Having left Brest on January 7, Charles Caudrelier (Edmond de Rothschild) continues his solo ride at the head of the Arkéa Ultim Challenge. At an average speed of more than 30 knots in the Pacific Ocean, the sailor heads towards Cape Horn and distances his two closest rivals a little further each day. Behind the winner of the 2022 Route du rhum, Thomas Coville (Sodebo) and Armel Le Cléac’h (Banque Populaire) are preparing for eventful days.
The first, which still occupied second place in the ranking this Wednesday afternoon, 2,889.5 miles from the leader (almost the distance of a Rum Route), continued to head towards Hobart for a technical stopover in order to repair damage. “Part of the balcony (area at the front of the central hull, editor's note) was torn off and of the protective net which allows you to move around the bow of the central hull during sail changes,” explained its team, while two huge depressions were pointing their noses. These could even force the oldest of the race (55 years) to extend the stop at the port in the capital of Tasmania.
Not reassured, Coville also took the liberty of warning Armel Le Cléac’h, who follows him in the ranking, about his situation: “I needed to warn him of my intention to stop. Because in our sport, a bit like in the mountains, we have this way of thinking, this philosophy, this obligation to provide assistance to someone who might be in danger nearby. So when you are in a race, very often, it is your most direct competitor who is your “angel”: the person who would be likely to come to the area. »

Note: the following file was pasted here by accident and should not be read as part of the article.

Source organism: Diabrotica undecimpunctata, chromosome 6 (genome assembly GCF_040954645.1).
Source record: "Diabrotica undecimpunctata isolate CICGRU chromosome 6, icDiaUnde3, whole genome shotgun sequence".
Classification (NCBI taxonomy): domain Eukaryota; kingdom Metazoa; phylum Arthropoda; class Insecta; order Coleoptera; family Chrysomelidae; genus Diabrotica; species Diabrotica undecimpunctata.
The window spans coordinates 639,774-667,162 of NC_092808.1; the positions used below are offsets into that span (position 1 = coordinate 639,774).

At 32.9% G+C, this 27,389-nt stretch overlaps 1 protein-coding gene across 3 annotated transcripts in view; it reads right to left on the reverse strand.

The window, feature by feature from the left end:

Armel Le Cléac’h, in fact, had to adapt his trajectory in the South Seas to avoid the too violent winds to come. The “Jackal” therefore chose to climb north to pass through the Bass Strait, which separates Australia and Tasmania, while usually sailors embarked on a round-the-world trip go down much further south, grazing the area of Antarctic exclusion. “The weather is deteriorating sharply with a front that is deepening and will last several days,” explained the recent winner of the Transat Jacques Vabre, who could even then overtake New Zealand from the north! “It will lengthen our journey, but it is the price to pay for not taking any risks, preserving the boat and continuing with serenity,” conceded the sailor, who, after stopping in Brazil during the descent from the Atlantic, pointed this Wednesday at 3,164 miles from Caudrelier. And this despite an enormous performance in recent hours: 841 miles covered in 24 hours, the second best time achieved solo aboard an Ultim.
A formidable performance that he will have to repeat many times if he wants to have a small chance of achieving victory and Charles Caudrelier, for the moment untouchable. On a regular basis and unless a technical problem forces Edmond de Rothschild to slow down his infernal pace, the gap is almost insurmountable. It is currently measured at five days. A hole.
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